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Hempstead Housing Authority leadership in turmoil

The Village of Hempstead.

The Village of Hempstead. Credit: J.C. Cherubini, 2011

The troubled Hempstead Village Housing Authority has placed its executive director on 30-day administrative leave, while the new board chairman continues to refuse the mayor's call for his resignation.

Gilford Finch was elected chairman by the housing authority board on April 11, the same day the board voted to place executive director Stacey Stackhouse on administrative leave without pay, housing officials said Tuesday. The beleaguered agency is the subject of federal administrative and criminal investigations, officials said.

The federal Department of Housing and Urban Development designated the authority as "troubled" after it scored 57 out of 100 in a 2011 assessment report, and has been monitoring the authority's management, a HUD spokesman has said. Investigators from HUD's Office of the Inspector General, which operates independently from HUD, visited the authority on April 5 seeking financial records, housing officials said.

"We're trying to comply with their leadership and directive," Finch said about HUD.

Hempstead Mayor Wayne Hall Sr., who appoints five members of the authority's seven-member board, on April 10 called for the resignation of Finch and former chairman Cornell Bozier. Finch resisted and was elected chairman one day later by a 3-0 vote. One of the "yes" votes was his own; two positions were unfilled at the time. Bozier, who resigned less 24 hours after that, was present but did not vote.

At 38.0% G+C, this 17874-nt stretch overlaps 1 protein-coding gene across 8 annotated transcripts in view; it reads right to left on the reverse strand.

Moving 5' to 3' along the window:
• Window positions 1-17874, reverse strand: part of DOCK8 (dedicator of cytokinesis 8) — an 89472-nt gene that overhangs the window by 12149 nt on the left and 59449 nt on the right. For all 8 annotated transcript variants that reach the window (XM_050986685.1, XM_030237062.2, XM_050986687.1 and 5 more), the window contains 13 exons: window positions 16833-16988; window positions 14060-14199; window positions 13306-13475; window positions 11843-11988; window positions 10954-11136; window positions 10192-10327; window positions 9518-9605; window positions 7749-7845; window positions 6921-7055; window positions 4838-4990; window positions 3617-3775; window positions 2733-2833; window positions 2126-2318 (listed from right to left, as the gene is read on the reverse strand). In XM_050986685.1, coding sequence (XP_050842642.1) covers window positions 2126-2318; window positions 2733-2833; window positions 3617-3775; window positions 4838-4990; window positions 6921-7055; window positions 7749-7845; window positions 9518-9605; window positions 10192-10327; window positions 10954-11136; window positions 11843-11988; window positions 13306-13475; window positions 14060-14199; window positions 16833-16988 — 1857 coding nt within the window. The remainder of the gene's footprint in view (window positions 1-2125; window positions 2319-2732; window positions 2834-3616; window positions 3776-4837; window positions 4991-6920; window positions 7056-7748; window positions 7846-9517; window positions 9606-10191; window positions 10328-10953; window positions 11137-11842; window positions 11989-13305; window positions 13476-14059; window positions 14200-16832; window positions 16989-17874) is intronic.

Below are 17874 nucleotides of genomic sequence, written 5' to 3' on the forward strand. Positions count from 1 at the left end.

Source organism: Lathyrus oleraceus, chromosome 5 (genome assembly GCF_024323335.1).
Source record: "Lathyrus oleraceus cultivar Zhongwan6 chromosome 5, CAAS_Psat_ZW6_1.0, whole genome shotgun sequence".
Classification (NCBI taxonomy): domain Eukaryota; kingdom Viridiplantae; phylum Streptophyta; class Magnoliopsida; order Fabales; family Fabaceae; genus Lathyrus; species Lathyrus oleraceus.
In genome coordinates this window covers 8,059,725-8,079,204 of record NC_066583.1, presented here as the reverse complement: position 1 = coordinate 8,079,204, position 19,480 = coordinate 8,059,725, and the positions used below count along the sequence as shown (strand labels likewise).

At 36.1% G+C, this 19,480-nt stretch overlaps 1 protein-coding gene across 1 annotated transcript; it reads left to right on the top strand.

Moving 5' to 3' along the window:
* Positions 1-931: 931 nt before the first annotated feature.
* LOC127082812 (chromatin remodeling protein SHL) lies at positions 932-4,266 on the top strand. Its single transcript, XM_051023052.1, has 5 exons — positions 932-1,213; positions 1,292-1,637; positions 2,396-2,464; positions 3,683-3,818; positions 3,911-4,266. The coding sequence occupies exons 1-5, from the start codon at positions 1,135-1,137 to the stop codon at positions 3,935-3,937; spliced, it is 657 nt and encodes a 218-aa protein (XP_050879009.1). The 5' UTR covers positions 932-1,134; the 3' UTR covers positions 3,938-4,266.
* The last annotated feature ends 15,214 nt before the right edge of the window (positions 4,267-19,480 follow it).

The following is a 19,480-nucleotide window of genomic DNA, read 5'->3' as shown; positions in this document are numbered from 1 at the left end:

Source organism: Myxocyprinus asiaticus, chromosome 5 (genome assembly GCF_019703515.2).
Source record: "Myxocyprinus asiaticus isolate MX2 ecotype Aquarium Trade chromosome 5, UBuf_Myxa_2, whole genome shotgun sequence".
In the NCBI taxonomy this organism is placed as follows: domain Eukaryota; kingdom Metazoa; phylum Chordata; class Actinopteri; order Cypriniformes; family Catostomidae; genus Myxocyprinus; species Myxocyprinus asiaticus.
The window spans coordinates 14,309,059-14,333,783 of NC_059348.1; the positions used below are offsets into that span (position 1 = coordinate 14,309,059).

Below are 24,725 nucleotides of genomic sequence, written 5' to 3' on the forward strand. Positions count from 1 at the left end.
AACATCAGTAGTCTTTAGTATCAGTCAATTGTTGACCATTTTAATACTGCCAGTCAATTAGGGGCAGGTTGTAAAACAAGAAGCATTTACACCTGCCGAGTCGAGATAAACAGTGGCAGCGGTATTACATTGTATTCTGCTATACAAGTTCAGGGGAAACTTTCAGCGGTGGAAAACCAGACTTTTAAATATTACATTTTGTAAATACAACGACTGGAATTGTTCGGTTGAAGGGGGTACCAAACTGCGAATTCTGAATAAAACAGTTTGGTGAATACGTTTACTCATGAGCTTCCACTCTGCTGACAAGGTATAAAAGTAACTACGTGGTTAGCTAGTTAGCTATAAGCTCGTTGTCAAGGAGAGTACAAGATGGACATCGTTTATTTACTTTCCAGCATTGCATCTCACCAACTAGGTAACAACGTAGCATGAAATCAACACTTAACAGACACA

Stackhouse, who makes $130,000 per year, had been on medical leave since March 22 before being put on leave, housing authority attorney Charlene Thompson said. Attempts to reach Stackhouse, executive director since May 2011, were not successful.

Accounting clerk Margarita Shif is handling the authority's day-to-day financial operations, officials said.

Finch, who has been on the board for two years, said the authority's financial problems include payments of as much as $13,000 a month to a contractor instead of the contractual monthly amount of $4,000. Stackhouse, not the board, approved the two one-year contracts and the payments to the contractor, who has been terminated, Finch said.

"Based on HUD directives to us, we're conducting an internal investigation," Finch said.

Bozier said board members illegally received $200 stipends per meeting for their volunteer work until he put a stop to the practice last year. He added neither annual budgets nor inventory lists were prepared by the agency since 2007.

Bozier said he resigned because he has moved out of Hempstead Village. "I didn't just walk away," said Bozier, who had served on the board from 2009. "I felt my job was done."

Hall said he would consult with HUD on how to remove Finch. State law says a mayor can remove a board member for "inefficiency, neglect of duty, or misconduct" only after giving the member a copy of the charges and an opportunity for a public hearing, HUD officials said.

"Sometimes you just need a fresh start," Hall said. "I am just hoping that Gil will just step aside."

Hall's call for the resignations of Bozier and Finch without due process was wrong, Thompson said. "This is an unnecessary distraction," she said. "We've got two federal investigations that require our full attention to get these matters resolved."

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